» 2008 » December

The Rosett Report

Monthly Archives: December 2008

“History repeats itself, first as tragedy, second as farce,” wrote Karl Marx — who’s making a big comeback these days, with his nutcase notions rebranded as the Value Theory of Bailouts.

In that spirit, we now have history repeating itself, first as parody, then as subsidy. A few weeks ago, the marvelous P.J. O’Rourke wrote an article suggesting that as long as everyone’s getting state money, print newspapers could use a bailout. That was a spoof. Now comes a proposal to actually do it.

I’m thinking that if they’re going to bail out even the press, then at the very least they (“they” is actually us, but never mind) ought to also have bailouts available for people who want to knock off and celebrate New Year’s eve. And in that spirit, let’s counter Marx with one of William Blake’s Proverbs of Hell: “The road of excess leads to the palace of wisdom.” I sure hope so. Very best wishes for a Happy New Year!

Iran’s “Disproportionate” Use of Farce

December 30th, 2008 - 3:40 am

If there’s anything “disproportionate” about violence in the Middle East these days, it’s the extent to which Iran’s regime stirs up big trouble and not only gets away with it, but casts itself as an aggrieved party. We saw it when Iranian-backed Hezbollah launched a war out of Lebanon against Israel in 2006 — and Iran blamed the conflict on Israel. We’ve seen it in recent years with Iranian-backed terrorism in Iraq — where Iran blamed America.

We’re seeing it again right now, in the fighting between Israel and Gaza. Iran abets the Hamas terrorists who rule Gaza, and who have been firing rockets by the thousands into Israel. Now that Israel is defending itself by fighting back against Hamas, Iran’s Fars News Agency reports that President Mahmoud Ahmadinejad wants Israeli leaders hauled before the International Criminal Court. According to the Fars article, “leading Iranian lawyers” are to be enlisted in this effort, and “a special message” is to be sent to heads of “other countries” (presumably other countries inclined to cater to Iran’s mullocracy, such as Venezuela — currently one of the 18 members of the International Criminal Court bureau “elected” by the ICC’s assembly of member states).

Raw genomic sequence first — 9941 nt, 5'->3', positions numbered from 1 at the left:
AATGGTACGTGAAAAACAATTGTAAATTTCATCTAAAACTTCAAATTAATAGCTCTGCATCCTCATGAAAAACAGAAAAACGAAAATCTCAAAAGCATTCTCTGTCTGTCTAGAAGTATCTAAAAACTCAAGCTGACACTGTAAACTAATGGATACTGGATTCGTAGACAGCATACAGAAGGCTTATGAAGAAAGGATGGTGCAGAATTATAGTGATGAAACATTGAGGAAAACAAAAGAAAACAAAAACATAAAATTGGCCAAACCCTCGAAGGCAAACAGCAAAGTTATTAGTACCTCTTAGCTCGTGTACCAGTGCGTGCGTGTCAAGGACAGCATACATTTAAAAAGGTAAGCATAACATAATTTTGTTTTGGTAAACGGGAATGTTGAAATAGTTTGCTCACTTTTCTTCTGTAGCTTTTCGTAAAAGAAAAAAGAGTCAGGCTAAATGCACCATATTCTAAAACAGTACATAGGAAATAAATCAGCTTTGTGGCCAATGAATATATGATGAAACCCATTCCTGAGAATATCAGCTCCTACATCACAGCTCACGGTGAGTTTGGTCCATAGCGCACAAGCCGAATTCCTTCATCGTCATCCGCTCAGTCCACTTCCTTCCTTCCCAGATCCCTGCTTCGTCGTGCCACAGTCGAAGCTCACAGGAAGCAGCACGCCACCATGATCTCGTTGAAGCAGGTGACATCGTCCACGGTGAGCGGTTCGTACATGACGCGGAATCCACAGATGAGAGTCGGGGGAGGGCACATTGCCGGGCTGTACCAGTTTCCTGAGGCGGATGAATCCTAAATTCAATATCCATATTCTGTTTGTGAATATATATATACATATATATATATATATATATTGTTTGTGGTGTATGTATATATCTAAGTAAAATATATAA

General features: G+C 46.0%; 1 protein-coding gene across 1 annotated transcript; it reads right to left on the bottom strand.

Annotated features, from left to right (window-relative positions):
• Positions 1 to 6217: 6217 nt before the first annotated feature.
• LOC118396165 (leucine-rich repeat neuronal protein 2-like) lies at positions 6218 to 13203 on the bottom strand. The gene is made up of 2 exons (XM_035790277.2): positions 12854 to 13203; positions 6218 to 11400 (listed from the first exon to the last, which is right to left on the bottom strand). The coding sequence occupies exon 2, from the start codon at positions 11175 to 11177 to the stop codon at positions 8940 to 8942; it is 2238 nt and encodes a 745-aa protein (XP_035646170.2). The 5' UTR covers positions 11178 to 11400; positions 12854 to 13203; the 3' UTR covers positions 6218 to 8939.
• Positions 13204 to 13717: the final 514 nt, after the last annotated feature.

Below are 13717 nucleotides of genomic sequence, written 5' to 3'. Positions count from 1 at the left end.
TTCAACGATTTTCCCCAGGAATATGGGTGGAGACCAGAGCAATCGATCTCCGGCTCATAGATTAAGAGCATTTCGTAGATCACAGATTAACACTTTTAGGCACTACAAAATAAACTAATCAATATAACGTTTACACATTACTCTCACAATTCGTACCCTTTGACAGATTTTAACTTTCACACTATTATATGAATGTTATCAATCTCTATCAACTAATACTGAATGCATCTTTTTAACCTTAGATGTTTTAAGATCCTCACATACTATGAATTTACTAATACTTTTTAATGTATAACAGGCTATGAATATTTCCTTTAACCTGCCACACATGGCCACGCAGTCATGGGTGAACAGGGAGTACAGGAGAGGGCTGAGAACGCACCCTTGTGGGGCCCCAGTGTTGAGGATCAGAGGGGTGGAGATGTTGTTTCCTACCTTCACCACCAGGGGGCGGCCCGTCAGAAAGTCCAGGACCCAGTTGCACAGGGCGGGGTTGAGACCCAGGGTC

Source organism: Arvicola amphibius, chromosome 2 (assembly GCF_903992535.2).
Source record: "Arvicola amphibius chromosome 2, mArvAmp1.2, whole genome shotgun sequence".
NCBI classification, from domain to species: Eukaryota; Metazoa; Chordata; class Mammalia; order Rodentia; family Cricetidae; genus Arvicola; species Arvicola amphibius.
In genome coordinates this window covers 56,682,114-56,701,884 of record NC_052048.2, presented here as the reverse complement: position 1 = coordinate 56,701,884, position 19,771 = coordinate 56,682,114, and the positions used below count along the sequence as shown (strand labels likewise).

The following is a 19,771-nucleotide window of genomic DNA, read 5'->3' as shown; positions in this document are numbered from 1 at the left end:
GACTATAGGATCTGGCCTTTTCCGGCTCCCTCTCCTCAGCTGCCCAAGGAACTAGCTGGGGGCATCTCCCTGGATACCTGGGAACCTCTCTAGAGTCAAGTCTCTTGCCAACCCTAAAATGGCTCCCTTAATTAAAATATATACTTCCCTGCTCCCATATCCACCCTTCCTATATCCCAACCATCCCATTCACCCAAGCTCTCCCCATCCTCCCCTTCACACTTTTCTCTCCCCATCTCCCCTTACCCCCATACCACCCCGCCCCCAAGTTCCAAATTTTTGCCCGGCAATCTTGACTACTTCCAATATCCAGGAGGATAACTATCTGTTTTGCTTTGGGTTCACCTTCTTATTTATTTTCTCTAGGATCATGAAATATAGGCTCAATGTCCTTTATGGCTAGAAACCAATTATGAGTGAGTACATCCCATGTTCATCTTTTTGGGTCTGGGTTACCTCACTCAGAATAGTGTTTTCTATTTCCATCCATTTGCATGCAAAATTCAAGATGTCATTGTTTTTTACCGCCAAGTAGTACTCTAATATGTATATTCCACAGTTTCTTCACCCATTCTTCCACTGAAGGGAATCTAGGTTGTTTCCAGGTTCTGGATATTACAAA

Where did Ahmadinejad get the idea that such a stunt, proposed by his rogue, terrorist-sponsoring regime, might pay off?

Maybe he got it from the UN (progenitor of the ICC), where Iran is in violation of five Security Council resolutions meant to stop its nuclear bomb program, but is nonetheless allowed to sit on the governing boards of a slew of major UN agencies including the WFP, the FAO, UNEP, UNICEF and the flagship UN Development Program (more on this in my Forbes.com column earlier this month on “Iran’s Power at the United Nations“). Maybe Ahmadinejad was encouraged in his notions by the dingbat utterances of Secretary-General Ban Ki-Moon, who on matters such as Gaza and Israel is promoting a global order in which terrorist enclaves deserve more rights than their democratic prey. Such are the realms of genuine “disproportion.”

Last week, we saw Ahmadinejad popping up on British TV with an “alternative Christmas message” to the Queen’s. Now we have Ahmadinejad as the ambulance-chasing international legal eagle for the terrorists of Hamas. When do we see the Iranian regime held to account for its leading role in the murderous realities behind the stage sets?

Having served another round as a target range for Hamas, Israel finally attacks the rocket-firing terrorists in Gaza. Does the democratic world say “Thank You” to Israel for taking on the overlords of this nest of terror and repression? Not a chance.

Instead, here comes the usual Western group wallow in Palestinian terrorist propaganda.

We all know the script: Palestinian terrorists attack Israel, again and again and again — as in, Hamas firing some 3,000 mortars and rockets from Gaza into Israel over the past year, some 200 of these since the expiration last week of a six-month “ceasefire.” Finally, Israel strikes back, targeting the terrorists.